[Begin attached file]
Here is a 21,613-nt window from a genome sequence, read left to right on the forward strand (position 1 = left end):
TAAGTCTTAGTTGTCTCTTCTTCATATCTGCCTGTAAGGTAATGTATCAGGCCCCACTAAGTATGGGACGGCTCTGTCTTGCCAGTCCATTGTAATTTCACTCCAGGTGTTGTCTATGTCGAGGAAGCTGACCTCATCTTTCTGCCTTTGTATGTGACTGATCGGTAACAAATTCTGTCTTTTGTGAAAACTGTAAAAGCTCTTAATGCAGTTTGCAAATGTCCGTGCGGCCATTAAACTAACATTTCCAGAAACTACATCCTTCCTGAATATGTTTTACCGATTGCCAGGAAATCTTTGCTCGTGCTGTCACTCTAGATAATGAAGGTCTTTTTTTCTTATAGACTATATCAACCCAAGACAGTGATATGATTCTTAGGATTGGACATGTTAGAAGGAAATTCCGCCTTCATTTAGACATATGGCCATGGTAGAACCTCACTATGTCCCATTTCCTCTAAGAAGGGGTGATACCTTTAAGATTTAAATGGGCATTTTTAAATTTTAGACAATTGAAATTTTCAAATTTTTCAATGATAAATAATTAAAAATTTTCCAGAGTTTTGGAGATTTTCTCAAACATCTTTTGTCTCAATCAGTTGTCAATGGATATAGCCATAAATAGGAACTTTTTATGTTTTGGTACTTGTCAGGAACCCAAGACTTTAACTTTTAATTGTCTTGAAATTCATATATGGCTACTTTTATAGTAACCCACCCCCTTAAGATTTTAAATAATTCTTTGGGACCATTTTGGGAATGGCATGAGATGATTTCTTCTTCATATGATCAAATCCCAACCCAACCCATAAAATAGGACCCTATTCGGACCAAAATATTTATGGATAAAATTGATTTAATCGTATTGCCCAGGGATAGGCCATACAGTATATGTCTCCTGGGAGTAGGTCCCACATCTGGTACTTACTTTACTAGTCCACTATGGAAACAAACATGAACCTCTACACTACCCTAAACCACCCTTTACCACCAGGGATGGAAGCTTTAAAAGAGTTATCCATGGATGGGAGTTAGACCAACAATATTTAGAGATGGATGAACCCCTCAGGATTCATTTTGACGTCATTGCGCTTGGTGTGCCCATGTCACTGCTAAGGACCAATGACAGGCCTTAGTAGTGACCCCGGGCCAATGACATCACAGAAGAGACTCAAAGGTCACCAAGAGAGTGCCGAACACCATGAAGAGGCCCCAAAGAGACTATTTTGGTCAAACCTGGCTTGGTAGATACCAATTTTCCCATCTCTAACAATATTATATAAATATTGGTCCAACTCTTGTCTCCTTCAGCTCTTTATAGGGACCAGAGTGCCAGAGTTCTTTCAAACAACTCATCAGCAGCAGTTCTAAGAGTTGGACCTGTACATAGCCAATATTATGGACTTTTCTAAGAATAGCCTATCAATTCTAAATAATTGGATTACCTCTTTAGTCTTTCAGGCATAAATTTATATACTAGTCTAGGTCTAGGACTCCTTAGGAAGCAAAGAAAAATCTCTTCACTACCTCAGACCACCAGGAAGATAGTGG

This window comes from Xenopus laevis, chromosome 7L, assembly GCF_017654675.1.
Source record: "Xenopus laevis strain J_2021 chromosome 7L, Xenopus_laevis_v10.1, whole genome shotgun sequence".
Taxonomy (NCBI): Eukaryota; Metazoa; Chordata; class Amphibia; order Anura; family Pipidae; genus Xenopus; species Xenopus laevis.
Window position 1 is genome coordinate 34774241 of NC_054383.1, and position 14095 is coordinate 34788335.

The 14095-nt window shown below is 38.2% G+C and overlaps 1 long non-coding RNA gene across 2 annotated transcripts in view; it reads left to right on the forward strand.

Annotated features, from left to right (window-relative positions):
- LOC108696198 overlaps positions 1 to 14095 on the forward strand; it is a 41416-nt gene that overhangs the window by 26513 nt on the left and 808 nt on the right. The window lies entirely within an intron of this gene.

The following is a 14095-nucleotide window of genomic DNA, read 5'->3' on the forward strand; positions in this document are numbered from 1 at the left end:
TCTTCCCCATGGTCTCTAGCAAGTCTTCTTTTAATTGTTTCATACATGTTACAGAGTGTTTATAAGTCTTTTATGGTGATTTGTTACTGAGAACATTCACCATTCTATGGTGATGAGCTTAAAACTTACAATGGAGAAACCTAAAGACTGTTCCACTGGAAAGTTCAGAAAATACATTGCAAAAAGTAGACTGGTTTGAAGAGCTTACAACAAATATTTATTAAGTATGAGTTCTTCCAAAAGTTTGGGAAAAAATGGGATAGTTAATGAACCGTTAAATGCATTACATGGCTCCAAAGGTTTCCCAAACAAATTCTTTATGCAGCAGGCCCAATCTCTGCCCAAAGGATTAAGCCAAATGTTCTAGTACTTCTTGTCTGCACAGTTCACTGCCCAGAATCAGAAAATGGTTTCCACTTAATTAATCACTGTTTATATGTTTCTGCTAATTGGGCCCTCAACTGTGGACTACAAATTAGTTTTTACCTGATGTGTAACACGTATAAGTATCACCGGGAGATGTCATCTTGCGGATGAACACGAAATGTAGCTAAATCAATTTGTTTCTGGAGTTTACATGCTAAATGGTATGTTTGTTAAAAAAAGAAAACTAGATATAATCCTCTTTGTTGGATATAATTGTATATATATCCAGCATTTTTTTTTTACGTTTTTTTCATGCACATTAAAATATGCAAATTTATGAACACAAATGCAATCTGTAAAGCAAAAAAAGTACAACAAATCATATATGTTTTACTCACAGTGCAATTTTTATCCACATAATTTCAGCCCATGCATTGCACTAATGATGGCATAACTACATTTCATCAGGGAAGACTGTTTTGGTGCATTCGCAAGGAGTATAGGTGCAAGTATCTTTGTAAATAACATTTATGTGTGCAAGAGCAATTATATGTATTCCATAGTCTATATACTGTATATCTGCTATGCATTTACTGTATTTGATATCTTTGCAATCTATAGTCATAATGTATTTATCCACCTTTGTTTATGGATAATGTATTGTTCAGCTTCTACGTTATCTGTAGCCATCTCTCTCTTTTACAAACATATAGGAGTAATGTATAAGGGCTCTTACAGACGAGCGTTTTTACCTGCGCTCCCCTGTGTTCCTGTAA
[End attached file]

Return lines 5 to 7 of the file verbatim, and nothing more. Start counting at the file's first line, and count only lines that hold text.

Taxonomy (NCBI): Eukaryota; Metazoa; Chordata; class Amphibia; order Anura; family Pipidae; genus Xenopus; species Xenopus laevis.
Window position 1 is genome coordinate 34774241 of NC_054383.1, and position 14095 is coordinate 34788335.

The 14095-nt window shown below is 38.2% G+C and overlaps 1 long non-coding RNA gene across 2 annotated transcripts in view; it reads left to right on the forward strand.